How far apart should children be spaced?

Wednesday, March 24th, 2021 00:00 |
Caroline Bongo, her husband George Bongo and their children. The biggest gap is seven years and the shortest 1.5 years. Photo/PD/KWACH WAKHISI

For any couple, the question of when to have your next baby is, of course, a deeply personal decision and one that isn’t always under their control. Some may plan to have their babies in quick succession while others opt to wait a little bit longer.

The general recommendation among health experts is a gap of at least two to three years between siblings, for the sake of the mother’s and babies’ health.

But some parents, out of choice or circumstances, stretch the gap far beyond three years.

Caroline Nkirote Bongo is a mother of seven children aged 19, 16, 10, eight, 6.5, three and the baby of the family is three months old. Her biggest gap was six years and the shortest was 1.5 years.

“The only spacing I have had by choice is between the second and third baby. Most of the times my family planning fails,” she says.  

According to her, after giving birth to her babies, she manages to recover well and in a month’s time is able to carry out some chores including tending to her kitchen garden.

“Personally, by the time my child is two years old, I am psychologically, mentally, emotionally and physically ready to have another baby,” says Caroline.

“She adds: The one time I had a challenge was when I gave birthh to my thrid baby.

The second child had been used to the last position hence with the new entry, she felt like all the attention had been shifted to the newborn child. I had to ensure that I balanced my time with both of them.

The unexpected

Despite being a mother of seven, she has realised that no matter how old the child grows, each of them will always want and crave for attention.

“Together with my husband, we have mastered ways to ensure that we spend quality time with our children so that none feels left out.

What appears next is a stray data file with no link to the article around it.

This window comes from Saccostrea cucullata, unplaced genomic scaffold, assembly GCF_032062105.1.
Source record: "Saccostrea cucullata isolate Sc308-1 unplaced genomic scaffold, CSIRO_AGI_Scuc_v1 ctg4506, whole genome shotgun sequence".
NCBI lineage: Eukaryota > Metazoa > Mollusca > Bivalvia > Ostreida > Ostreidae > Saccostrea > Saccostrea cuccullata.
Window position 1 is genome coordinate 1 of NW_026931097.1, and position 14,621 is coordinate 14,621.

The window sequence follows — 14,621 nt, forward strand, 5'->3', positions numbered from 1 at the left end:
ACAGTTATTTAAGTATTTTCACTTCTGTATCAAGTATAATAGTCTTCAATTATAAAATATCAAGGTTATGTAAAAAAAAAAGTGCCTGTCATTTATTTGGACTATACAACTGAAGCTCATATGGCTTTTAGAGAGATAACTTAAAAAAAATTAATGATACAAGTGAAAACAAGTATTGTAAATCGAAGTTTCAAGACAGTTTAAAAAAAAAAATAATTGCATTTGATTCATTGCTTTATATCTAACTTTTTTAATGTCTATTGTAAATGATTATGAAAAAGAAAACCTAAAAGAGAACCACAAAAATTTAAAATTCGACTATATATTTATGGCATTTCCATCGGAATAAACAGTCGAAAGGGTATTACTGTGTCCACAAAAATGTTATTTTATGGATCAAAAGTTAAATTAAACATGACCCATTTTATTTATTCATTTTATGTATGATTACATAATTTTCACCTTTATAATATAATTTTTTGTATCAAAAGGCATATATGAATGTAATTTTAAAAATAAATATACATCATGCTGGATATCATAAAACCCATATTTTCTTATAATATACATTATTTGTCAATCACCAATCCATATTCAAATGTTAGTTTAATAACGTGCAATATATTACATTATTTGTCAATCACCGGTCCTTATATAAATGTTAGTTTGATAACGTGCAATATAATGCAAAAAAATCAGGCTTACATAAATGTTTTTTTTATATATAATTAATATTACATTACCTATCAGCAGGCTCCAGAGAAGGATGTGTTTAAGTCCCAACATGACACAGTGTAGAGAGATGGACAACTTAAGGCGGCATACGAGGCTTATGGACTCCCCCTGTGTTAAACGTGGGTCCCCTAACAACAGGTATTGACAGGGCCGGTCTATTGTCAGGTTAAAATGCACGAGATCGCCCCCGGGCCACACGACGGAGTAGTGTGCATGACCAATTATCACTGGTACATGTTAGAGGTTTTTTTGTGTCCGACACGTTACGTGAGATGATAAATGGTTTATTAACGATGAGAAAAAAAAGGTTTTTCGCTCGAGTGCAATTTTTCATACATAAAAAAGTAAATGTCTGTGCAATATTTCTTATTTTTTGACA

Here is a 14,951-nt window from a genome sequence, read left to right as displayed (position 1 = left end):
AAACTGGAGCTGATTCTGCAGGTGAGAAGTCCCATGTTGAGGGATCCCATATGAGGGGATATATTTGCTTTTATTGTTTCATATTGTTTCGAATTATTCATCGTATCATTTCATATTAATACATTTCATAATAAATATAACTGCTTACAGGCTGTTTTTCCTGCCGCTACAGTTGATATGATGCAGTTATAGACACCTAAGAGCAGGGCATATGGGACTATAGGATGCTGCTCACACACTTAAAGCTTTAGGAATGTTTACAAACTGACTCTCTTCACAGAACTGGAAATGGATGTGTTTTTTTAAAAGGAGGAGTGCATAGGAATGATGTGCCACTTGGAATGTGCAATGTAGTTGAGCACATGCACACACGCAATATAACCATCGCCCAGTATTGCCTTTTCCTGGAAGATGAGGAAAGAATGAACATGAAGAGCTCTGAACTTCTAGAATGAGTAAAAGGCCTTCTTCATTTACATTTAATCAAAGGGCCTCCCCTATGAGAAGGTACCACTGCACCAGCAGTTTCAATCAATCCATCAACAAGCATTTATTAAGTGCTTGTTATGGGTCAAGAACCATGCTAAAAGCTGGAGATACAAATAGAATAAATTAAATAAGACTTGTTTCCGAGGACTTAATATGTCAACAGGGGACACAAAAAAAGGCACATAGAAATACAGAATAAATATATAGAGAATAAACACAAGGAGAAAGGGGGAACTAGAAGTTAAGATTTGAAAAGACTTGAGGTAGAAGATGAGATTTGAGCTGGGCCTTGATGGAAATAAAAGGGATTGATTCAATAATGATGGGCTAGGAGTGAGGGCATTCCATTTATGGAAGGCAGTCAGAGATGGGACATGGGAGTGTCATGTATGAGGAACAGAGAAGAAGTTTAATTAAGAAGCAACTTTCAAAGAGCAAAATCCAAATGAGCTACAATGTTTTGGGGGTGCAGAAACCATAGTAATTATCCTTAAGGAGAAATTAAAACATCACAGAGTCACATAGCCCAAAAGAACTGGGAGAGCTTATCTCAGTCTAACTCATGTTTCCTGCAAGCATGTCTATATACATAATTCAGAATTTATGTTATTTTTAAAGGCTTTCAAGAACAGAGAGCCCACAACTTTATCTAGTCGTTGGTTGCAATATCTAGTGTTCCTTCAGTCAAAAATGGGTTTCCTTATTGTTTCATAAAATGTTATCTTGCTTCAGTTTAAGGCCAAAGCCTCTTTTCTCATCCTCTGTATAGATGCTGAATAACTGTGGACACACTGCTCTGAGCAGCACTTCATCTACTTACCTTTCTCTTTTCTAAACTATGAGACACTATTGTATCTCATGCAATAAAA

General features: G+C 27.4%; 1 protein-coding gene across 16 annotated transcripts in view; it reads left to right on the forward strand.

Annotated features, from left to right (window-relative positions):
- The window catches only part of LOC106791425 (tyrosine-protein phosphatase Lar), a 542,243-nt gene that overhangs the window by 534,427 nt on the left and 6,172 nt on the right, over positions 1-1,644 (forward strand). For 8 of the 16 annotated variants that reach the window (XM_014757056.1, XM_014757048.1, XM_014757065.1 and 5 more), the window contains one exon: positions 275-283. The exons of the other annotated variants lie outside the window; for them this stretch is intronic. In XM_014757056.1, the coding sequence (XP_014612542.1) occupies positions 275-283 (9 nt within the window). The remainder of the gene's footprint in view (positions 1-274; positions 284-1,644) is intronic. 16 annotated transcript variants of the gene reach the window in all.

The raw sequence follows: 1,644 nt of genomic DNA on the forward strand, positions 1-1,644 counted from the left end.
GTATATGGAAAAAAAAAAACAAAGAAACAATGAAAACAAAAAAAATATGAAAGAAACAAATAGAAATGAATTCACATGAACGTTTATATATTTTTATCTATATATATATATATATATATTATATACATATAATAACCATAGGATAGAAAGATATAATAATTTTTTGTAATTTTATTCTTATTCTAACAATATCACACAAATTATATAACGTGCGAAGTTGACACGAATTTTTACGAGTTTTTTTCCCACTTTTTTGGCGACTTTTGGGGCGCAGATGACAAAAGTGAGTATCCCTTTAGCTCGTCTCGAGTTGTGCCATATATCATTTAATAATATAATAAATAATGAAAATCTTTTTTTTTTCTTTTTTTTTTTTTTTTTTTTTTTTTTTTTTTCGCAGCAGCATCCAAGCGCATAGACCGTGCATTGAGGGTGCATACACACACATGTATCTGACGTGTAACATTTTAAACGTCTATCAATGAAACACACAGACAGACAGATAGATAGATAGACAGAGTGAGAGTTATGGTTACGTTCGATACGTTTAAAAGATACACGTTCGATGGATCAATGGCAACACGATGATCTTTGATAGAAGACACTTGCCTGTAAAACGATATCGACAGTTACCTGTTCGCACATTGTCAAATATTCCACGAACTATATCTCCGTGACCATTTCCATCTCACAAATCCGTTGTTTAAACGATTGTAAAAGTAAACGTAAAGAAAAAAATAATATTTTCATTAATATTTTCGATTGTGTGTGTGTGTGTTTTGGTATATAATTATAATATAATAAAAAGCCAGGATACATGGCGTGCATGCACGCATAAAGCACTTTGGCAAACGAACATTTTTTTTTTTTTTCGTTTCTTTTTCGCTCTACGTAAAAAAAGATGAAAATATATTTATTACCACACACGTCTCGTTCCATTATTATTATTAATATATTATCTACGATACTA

Years ago, I even resigned from my job, which involved a lot of travel when two of my daughters were still young and started my own company. I was struggling to leave them alone.

Now I have enough time to look after them and this has given me so much fulfillment,” she explains.

Joan Opicho who has been married for the last 10 years gave birth to her two children in quick succession.

Upon getting married, she immediately got pregnant with her first child. Six months later after the birth of her firstborn, she realised she had conceived-again.

“Though I had prepared for my first child, my second born was unexpected. It was one particular month when I realised I had not received my regular menses and after a test ,the bombshell was dropped— I was indeed pregnant.

At first, I was in denial and stressed out. I didn’t know how I would manage bringing up a small baby and carrying another pregnancy. I was even afraid of what people would say,” recalls Joan. 

 But by following the doctor’s advice, she continued to breastfeed her first born child until she gave birth.

“It was tasking bringing up two small babies at the same time. But I thank God that I managed,” she says.

Dr Stephen Mutiso, a consultant gynaecologist, says child spacingis important because it gives the mother time to recover well hence improving her health before another pregnancy.

“It is also good for optimal care of the child including getting enough time to breastfeed and bond with the parents,” he says .

Research suggests that long intervals between pregnancies also pose concerns for mothers and babies.

Health concerns

A pregnancy five years or more after giving birth is associated with an increased risk of: high blood pressure (preeclampsia) and excess protein in urine after 20 weeks of pregnancy.

Other risks include slow or difficult labour or delivery, preterm birth, low birth weight and small size of gestational age.

“It is not clear why long pregnancy intervals are linked to health problems for mothers and babies.

t is possible that pregnancy improves uterine capacity to promote foetal growth and support, but over time these beneficial physiological changes disappear.

Maternal age or unmeasured factors, such as maternal illnesses, may also play a role,” he says.

However, the advantage of this big gap is that your older child can help. Your eldest child is independent enough not to need your constant attention — which means he may be able to assist you in caring for the baby.

And he may help in more subtle ways, too ;for example, your younger child could pick up talking, reading and even potty training from her older sibling.

Studies have also shown that women who wait less than 18 months after giving birth to get pregnant again are more likely to have a premature delivery.

Closely spaced pregnancies are also associated with low birthweight and small size for gestational age.

On the other hand, having pregnancies less than 12 months apart is associated with an increased risk of complications like placental abruption (when the placenta separates from the wall of the uterus before delivery) and placenta previa (when the placenta partially or completely covers the cervix) in women who delivered their first child via caesarean section.

It has further been linked to a higher risk of autism in the second child.

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